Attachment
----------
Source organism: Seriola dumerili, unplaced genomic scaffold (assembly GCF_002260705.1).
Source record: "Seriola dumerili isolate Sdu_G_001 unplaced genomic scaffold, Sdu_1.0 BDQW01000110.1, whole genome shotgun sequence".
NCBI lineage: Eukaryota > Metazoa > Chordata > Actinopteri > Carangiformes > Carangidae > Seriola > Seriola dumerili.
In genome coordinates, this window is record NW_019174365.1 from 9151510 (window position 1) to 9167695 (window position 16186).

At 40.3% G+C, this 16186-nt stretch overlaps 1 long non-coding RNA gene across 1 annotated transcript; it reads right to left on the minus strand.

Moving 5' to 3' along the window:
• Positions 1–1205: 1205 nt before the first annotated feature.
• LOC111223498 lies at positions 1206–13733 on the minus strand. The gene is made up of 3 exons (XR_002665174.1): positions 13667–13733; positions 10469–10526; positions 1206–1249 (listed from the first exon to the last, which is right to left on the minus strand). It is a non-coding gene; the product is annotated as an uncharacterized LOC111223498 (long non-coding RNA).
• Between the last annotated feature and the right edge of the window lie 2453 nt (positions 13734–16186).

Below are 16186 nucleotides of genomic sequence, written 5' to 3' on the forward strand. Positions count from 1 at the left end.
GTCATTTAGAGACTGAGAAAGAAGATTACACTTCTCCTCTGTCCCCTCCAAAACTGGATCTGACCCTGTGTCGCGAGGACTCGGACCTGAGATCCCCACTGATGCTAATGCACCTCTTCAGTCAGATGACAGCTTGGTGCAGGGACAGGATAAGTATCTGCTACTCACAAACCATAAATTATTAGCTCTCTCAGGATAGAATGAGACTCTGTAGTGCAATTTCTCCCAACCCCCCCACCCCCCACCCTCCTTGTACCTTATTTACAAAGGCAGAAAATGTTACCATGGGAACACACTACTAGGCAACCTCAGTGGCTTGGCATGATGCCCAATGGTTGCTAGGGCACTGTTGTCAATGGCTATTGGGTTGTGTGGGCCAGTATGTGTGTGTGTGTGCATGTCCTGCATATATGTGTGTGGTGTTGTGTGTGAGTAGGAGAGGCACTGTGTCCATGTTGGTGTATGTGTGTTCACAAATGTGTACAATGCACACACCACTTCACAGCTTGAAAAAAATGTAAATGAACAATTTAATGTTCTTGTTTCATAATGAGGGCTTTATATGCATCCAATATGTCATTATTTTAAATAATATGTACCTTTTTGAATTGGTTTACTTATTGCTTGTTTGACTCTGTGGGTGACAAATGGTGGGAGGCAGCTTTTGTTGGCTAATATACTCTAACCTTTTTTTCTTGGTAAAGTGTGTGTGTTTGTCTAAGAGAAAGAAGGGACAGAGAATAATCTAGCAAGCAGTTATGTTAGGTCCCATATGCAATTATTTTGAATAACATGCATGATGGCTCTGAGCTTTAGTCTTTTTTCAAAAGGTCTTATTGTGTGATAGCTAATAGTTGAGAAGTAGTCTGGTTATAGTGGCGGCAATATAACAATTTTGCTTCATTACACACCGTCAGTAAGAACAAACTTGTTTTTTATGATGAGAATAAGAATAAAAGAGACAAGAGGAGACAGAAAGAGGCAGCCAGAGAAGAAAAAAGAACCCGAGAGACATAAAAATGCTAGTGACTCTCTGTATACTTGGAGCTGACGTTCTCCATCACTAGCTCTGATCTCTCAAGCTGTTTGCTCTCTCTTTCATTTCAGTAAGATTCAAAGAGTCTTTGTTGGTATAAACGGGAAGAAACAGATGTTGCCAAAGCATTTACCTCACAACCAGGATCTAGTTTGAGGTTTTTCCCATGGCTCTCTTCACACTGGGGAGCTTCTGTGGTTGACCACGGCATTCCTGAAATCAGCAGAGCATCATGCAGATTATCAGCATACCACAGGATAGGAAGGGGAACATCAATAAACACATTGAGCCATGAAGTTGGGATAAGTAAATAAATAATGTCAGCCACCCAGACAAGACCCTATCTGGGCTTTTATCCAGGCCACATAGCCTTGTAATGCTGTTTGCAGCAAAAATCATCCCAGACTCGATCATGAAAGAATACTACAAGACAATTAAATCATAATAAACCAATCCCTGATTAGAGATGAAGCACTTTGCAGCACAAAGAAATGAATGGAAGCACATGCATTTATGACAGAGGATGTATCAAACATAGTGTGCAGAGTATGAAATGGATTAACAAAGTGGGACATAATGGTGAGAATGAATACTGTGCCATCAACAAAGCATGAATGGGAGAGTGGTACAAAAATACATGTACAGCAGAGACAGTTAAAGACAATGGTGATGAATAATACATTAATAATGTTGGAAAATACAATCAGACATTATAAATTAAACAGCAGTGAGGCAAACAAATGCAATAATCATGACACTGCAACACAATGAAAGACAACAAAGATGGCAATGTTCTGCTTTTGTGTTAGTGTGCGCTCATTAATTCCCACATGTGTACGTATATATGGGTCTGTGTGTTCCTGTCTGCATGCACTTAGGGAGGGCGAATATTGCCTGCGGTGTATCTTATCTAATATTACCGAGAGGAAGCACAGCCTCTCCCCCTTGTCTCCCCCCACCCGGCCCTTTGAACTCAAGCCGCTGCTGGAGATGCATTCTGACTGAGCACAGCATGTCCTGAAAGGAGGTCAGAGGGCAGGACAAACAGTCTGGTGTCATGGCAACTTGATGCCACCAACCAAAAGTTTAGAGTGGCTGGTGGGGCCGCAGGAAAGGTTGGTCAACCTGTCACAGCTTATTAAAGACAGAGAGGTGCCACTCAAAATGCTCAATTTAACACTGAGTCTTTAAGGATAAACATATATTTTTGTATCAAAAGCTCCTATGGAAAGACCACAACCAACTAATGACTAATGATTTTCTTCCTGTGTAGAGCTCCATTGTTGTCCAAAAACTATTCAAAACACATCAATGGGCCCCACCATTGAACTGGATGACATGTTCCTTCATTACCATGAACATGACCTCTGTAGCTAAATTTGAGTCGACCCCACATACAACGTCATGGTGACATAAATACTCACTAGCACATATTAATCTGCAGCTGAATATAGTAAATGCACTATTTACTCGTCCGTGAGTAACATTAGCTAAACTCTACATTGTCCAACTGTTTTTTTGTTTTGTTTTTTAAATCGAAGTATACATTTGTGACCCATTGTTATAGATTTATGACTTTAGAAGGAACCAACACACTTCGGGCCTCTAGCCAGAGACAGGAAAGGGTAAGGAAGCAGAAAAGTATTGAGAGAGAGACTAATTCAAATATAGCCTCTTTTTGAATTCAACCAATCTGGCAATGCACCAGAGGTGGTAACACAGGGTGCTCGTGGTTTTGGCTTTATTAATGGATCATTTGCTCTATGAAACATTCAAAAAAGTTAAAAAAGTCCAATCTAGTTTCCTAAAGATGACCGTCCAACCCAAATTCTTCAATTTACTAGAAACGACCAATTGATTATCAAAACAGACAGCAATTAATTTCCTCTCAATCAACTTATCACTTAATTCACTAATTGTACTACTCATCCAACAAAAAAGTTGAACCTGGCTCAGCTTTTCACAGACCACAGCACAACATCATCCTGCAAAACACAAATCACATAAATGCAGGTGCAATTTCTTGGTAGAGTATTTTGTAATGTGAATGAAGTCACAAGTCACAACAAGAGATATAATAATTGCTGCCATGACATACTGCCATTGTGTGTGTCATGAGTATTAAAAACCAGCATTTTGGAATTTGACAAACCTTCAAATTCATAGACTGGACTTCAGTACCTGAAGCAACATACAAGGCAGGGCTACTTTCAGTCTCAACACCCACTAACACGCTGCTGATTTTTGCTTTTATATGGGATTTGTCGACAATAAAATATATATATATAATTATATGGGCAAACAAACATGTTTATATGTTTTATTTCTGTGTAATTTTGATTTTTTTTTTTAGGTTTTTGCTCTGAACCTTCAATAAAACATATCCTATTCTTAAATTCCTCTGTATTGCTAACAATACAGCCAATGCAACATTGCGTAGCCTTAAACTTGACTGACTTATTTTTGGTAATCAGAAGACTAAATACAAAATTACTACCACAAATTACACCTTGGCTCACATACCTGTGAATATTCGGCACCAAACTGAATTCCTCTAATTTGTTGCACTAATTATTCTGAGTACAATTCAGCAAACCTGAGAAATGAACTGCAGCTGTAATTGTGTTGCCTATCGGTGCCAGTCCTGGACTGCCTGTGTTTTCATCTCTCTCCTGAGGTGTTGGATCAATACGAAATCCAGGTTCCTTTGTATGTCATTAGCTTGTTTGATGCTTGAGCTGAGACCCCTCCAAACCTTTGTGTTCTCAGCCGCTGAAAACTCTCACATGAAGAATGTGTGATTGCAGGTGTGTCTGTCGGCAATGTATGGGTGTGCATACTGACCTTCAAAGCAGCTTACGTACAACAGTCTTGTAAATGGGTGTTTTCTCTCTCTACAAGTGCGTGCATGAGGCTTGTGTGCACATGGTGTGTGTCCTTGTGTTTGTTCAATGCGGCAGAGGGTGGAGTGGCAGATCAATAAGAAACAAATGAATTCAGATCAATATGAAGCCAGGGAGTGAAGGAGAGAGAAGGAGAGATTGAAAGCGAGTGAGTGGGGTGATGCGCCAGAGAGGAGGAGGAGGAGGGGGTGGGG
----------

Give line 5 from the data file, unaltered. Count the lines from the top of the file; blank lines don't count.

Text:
At 40.3% G+C, this 16186-nt stretch overlaps 1 long non-coding RNA gene across 1 annotated transcript; it reads right to left on the minus strand.